Why anime fans pirate the shows they love

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Why anime fans pirate the shows they love

Postby esw01407 » Thu Feb 24, 2011 12:26 am


Why anime fans pirate the shows they love
By Nate Anderson

Texas lawyer Evan Stone recently sued 1,337 anonymous defendants for sharing anime online. When I spoke to him last month, he was incensed about the behavior of the BitTorrent-wielding masses; the show he had sued over, from distributor FUNimation, was available on Hulu for free streaming.

There's just "no legitimate reason to be BitTorrenting a show," he said.

Which got me wondering—just why do anime fans continue to torrent content, even when it's freely available online from legitimate sources? To find out, I put together a three-person focus group of admitted anime pirates and asked them why they did it (referred to here as "Otaku1-3" to protect their privacy). The biggest surprise? "Price" didn't come up once.
Speed and context

Indeed, the three men in the group all had money to burn, and they had no problem spending it when they saw something of value. "Tell your lawyer this," said Otaku1. "I have seriously considered buying a series from Japan, with English subs, on Blu-ray, for $400 versus buying the Bandai DVD copy for $80."

Formats are one concern. Blu-ray is better than DVD, while BitTorrent is better than Hulu, since torrented files can be played on mobile devices and watched without an Internet connection. But the bigger concerns are about availability and the quality of the subtitles—an issue of particular importance to anime fanatics.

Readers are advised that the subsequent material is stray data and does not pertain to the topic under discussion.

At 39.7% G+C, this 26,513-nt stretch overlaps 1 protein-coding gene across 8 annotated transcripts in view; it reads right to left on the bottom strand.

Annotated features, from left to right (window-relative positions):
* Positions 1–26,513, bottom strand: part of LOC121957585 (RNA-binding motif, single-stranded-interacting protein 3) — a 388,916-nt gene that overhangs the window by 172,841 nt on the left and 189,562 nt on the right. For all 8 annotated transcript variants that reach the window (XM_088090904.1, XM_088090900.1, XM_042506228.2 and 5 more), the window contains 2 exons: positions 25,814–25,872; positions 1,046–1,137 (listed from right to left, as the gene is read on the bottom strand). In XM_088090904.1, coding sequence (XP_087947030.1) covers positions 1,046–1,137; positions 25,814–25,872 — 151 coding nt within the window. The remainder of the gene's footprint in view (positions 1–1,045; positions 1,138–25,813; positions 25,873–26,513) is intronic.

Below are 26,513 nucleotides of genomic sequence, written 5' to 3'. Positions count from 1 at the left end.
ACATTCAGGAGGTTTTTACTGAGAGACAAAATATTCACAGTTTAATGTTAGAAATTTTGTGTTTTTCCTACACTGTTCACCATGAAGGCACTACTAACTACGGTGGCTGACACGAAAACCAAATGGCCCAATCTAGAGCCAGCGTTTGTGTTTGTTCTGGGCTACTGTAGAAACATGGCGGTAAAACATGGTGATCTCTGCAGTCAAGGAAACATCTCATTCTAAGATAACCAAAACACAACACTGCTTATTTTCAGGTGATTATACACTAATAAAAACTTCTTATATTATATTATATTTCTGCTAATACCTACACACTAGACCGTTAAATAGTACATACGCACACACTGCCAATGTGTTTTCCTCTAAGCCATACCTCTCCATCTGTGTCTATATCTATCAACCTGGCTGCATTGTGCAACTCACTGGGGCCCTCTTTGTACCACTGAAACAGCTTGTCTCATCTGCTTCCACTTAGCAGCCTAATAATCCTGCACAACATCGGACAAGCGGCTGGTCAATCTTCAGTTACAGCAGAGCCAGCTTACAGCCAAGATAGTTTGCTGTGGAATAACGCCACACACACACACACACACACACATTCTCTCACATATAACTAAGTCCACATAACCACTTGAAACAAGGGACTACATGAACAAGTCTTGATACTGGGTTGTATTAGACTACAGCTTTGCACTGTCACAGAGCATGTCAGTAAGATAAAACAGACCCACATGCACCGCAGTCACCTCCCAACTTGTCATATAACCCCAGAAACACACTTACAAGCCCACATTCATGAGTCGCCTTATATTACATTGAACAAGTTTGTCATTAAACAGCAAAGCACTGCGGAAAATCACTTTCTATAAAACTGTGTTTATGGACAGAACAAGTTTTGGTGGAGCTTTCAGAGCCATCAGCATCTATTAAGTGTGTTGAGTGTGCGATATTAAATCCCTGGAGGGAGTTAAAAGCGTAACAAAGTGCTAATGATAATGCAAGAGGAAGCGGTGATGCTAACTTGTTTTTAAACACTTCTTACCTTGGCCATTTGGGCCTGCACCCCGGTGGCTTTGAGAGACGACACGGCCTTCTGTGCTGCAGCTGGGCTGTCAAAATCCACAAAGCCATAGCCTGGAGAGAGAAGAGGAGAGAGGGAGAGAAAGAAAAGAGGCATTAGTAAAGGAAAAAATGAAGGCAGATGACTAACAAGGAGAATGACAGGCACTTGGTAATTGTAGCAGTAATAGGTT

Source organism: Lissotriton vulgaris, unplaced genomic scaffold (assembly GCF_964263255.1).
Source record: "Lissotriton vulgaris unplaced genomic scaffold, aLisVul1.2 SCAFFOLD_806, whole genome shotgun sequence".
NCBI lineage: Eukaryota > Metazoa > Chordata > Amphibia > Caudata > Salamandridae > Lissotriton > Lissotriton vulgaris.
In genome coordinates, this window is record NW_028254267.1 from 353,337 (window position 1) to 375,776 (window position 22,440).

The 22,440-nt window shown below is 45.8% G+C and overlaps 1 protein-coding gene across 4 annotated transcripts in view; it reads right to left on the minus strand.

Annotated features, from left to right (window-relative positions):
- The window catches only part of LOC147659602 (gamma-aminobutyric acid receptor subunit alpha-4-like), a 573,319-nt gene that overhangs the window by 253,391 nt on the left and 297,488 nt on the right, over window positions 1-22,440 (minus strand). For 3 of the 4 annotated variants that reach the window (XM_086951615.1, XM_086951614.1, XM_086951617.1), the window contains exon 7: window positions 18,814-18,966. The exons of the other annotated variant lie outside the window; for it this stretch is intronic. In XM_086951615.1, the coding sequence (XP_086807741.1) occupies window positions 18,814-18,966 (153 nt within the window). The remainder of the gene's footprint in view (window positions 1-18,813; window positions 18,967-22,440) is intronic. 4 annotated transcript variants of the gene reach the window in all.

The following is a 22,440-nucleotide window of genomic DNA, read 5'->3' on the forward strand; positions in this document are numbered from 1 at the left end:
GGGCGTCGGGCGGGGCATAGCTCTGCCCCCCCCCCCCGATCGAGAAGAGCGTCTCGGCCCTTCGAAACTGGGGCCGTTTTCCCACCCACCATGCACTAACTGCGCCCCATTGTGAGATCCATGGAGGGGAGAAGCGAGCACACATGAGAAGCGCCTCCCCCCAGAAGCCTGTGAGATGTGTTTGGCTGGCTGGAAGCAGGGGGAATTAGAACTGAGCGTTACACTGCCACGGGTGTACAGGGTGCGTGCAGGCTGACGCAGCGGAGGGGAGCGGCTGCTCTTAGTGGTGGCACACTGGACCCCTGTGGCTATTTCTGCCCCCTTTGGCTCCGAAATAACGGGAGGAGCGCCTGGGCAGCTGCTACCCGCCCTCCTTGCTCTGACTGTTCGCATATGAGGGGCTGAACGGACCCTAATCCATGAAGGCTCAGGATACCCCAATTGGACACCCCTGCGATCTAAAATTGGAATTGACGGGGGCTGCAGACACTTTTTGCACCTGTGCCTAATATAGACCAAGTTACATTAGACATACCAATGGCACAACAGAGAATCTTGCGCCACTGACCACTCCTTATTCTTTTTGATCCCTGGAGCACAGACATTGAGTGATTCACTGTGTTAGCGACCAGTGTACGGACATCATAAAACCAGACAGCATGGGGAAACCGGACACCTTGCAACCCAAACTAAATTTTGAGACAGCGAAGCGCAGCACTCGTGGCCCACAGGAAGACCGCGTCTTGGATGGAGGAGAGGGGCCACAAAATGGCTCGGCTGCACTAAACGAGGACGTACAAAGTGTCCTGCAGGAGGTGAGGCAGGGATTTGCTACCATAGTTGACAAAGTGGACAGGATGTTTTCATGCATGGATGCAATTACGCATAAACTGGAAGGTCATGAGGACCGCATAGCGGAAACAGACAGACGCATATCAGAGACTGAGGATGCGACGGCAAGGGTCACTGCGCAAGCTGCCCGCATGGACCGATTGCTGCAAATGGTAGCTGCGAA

Otaku2 said that fan-created subtitles (fansubs) appear much more quickly than the officially subtitled English versions. "In some cases," he said, fansubbers "can get stuff out the next day after it airs, whereas I might have to wait months to get it legally."

While streaming content can appear at US outlets within a week or so of airing in Japan, non-streaming material can take far longer. "For non-streaming, yeah, ask the lawyer why it took FUNimation a year to get Rebuild of Evangelion 2.22 out," said Otaku1.

But the bigger issue is the quality of these translations, which are crucial for enjoying a foreign-language series.

"As for why I continue to pirate anime that I can get legally," said Otaku2, "the main reason is because I strongly prefer fansubs over professional subbing. The fansub groups tend to keep more of the cultural idioms intact whereas professional subs just Americanize the sh*t out of everything."

"Fansubbers do a better job striking a balance between cultural references," agreed Otaku1. "And when something is obscure, they'll flash a half-second explanation on the screen you can pause later to read."

Otaku3 chimed in. "Fansubs also go out of their way to point out cultural stuff in the video itself, whereas 'official' dubs or even subs just try to pretend it doesn't exist. Some fansubs even go so far as to have screenfuls of text at the beginning or end to explain the cultural context of a particular episode."

While Americanized translations might make these shows more accessible to US audiences unfamiliar with Japanese culture and history, such translations are anathema to the Japanophiles who tend to make up the hardcore anime fan community.

Our focus group wasn't a statistically valid sample of the anime pirate population, of course, but the answers remind us that piracy can sometimes represent a business failure, not just an unwillingness to pay for content.

As for what businesses like FUNimation can do to lure in the pirates, one focus group member had a thought. "I've always wondered why they don't just hire the fansubbers," he said.

Piracy delivers...that's all you can say.
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Re: Why anime fans pirate the shows they love

Postby Panda » Thu Feb 24, 2011 6:29 pm

If it's genuinely available for "free," than why should the company care anyway? :roll:
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